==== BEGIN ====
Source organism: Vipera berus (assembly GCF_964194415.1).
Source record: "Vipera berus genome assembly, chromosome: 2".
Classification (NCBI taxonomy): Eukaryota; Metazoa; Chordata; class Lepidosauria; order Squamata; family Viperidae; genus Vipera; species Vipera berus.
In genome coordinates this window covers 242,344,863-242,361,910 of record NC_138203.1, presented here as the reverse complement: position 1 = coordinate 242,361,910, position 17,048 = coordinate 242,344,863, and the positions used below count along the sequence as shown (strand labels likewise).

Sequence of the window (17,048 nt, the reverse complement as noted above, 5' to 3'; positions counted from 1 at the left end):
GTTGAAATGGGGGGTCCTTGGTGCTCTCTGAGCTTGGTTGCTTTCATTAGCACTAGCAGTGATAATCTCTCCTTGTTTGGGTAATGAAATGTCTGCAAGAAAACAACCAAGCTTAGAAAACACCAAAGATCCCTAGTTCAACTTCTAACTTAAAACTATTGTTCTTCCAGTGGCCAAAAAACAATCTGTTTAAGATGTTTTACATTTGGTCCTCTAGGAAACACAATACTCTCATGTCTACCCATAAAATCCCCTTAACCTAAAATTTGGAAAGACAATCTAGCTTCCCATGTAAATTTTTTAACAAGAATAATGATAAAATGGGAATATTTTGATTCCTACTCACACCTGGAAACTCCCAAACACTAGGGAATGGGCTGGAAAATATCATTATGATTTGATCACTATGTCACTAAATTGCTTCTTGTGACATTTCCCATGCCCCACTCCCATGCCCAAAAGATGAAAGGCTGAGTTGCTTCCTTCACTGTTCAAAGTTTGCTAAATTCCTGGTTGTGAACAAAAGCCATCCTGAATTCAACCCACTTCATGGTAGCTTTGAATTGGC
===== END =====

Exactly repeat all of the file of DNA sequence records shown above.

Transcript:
Source organism: Vipera berus (assembly GCF_964194415.1).
Source record: "Vipera berus genome assembly, chromosome: 2".
Classification (NCBI taxonomy): Eukaryota; Metazoa; Chordata; class Lepidosauria; order Squamata; family Viperidae; genus Vipera; species Vipera berus.
In genome coordinates this window covers 242,344,863-242,361,910 of record NC_138203.1, presented here as the reverse complement: position 1 = coordinate 242,361,910, position 17,048 = coordinate 242,344,863, and the positions used below count along the sequence as shown (strand labels likewise).

Sequence of the window (17,048 nt, the reverse complement as noted above, 5' to 3'; positions counted from 1 at the left end):
GTTGAAATGGGGGGTCCTTGGTGCTCTCTGAGCTTGGTTGCTTTCATTAGCACTAGCAGTGATAATCTCTCCTTGTTTGGGTAATGAAATGTCTGCAAGAAAACAACCAAGCTTAGAAAACACCAAAGATCCCTAGTTCAACTTCTAACTTAAAACTATTGTTCTTCCAGTGGCCAAAAAACAATCTGTTTAAGATGTTTTACATTTGGTCCTCTAGGAAACACAATACTCTCATGTCTACCCATAAAATCCCCTTAACCTAAAATTTGGAAAGACAATCTAGCTTCCCATGTAAATTTTTTAACAAGAATAATGATAAAATGGGAATATTTTGATTCCTACTCACACCTGGAAACTCCCAAACACTAGGGAATGGGCTGGAAAATATCATTATGATTTGATCACTATGTCACTAAATTGCTTCTTGTGACATTTCCCATGCCCCACTCCCATGCCCAAAAGATGAAAGGCTGAGTTGCTTCCTTCACTGTTCAAAGTTTGCTAAATTCCTGGTTGTGAACAAAAGCCATCCTGAATTCAACCCACTTCATGGTAGCTTTGAATTGGC